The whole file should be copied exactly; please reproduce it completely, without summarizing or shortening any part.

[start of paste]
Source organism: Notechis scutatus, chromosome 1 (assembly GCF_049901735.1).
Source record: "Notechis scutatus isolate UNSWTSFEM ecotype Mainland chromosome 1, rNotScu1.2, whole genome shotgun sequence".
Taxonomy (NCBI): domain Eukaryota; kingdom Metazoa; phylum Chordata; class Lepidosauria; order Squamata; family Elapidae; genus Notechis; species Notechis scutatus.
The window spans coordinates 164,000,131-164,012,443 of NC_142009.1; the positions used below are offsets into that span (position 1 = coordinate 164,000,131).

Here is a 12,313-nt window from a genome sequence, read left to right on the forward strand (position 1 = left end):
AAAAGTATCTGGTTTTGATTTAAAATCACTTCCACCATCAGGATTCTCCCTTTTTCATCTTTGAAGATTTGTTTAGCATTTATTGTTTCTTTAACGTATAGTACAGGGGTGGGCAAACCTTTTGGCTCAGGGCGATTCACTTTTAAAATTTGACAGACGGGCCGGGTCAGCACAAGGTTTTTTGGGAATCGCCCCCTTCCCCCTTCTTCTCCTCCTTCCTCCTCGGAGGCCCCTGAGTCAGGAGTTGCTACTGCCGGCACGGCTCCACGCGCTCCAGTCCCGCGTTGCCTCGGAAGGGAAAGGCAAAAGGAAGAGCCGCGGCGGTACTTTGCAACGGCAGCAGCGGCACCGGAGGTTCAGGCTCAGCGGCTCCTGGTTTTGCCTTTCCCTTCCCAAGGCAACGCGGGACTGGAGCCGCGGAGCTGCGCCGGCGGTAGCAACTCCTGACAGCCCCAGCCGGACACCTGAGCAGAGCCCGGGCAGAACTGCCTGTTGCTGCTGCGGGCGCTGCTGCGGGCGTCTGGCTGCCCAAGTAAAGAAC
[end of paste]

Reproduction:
Source organism: Notechis scutatus, chromosome 1 (assembly GCF_049901735.1).
Source record: "Notechis scutatus isolate UNSWTSFEM ecotype Mainland chromosome 1, rNotScu1.2, whole genome shotgun sequence".
Taxonomy (NCBI): domain Eukaryota; kingdom Metazoa; phylum Chordata; class Lepidosauria; order Squamata; family Elapidae; genus Notechis; species Notechis scutatus.
The window spans coordinates 164,000,131-164,012,443 of NC_142009.1; the positions used below are offsets into that span (position 1 = coordinate 164,000,131).

Here is a 12,313-nt window from a genome sequence, read left to right on the forward strand (position 1 = left end):
AAAAGTATCTGGTTTTGATTTAAAATCACTTCCACCATCAGGATTCTCCCTTTTTCATCTTTGAAGATTTGTTTAGCATTTATTGTTTCTTTAACGTATAGTACAGGGGTGGGCAAACCTTTTGGCTCAGGGCGATTCACTTTTAAAATTTGACAGACGGGCCGGGTCAGCACAAGGTTTTTTGGGAATCGCCCCCTTCCCCCTTCTTCTCCTCCTTCCTCCTCGGAGGCCCCTGAGTCAGGAGTTGCTACTGCCGGCACGGCTCCACGCGCTCCAGTCCCGCGTTGCCTCGGAAGGGAAAGGCAAAAGGAAGAGCCGCGGCGGTACTTTGCAACGGCAGCAGCGGCACCGGAGGTTCAGGCTCAGCGGCTCCTGGTTTTGCCTTTCCCTTCCCAAGGCAACGCGGGACTGGAGCCGCGGAGCTGCGCCGGCGGTAGCAACTCCTGACAGCCCCAGCCGGACACCTGAGCAGAGCCCGGGCAGAACTGCCTGTTGCTGCTGCGGGCGCTGCTGCGGGCGTCTGGCTGCCCAAGTAAAGAAC